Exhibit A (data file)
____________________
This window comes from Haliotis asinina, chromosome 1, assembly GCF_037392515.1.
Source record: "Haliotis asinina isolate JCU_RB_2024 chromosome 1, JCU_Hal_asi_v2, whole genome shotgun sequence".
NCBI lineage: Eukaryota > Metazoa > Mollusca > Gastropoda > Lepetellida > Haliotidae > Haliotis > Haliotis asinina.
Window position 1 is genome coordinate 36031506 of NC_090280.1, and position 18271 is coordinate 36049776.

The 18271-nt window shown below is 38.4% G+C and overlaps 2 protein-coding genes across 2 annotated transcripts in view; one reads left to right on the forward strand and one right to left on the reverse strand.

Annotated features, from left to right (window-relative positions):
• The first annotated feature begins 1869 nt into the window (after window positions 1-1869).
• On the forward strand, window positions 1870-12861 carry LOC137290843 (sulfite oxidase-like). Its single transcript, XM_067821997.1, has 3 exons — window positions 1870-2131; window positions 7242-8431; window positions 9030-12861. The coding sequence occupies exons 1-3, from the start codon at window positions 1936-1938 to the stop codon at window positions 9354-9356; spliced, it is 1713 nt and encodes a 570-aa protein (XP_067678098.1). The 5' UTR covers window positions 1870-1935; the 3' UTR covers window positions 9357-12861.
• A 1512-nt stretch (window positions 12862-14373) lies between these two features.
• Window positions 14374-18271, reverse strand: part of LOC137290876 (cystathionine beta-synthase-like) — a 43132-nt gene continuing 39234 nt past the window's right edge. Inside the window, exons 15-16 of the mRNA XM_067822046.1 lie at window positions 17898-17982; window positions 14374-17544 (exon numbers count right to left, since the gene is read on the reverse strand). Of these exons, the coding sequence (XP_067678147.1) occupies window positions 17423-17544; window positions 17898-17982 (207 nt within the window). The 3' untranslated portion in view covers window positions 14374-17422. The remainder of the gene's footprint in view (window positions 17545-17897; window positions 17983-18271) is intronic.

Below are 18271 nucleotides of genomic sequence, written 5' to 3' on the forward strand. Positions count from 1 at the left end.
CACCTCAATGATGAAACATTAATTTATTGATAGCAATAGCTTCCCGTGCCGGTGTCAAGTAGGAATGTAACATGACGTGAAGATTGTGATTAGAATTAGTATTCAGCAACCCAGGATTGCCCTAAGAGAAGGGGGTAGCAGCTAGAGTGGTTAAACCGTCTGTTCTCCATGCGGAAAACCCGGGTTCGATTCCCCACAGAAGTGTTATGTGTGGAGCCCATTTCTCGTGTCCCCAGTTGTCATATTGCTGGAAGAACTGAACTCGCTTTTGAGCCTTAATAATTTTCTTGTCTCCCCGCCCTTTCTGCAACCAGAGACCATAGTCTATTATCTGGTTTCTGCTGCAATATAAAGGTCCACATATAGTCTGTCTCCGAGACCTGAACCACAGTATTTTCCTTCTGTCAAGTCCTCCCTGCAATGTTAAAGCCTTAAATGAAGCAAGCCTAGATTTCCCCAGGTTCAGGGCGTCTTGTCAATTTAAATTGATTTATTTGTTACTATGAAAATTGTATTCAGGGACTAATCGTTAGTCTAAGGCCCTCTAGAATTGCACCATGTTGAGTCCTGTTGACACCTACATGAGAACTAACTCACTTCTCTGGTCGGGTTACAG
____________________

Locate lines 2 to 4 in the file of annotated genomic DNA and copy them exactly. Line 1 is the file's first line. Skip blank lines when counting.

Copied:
Source record: "Haliotis asinina isolate JCU_RB_2024 chromosome 1, JCU_Hal_asi_v2, whole genome shotgun sequence".
NCBI lineage: Eukaryota > Metazoa > Mollusca > Gastropoda > Lepetellida > Haliotidae > Haliotis > Haliotis asinina.
Window position 1 is genome coordinate 36031506 of NC_090280.1, and position 18271 is coordinate 36049776.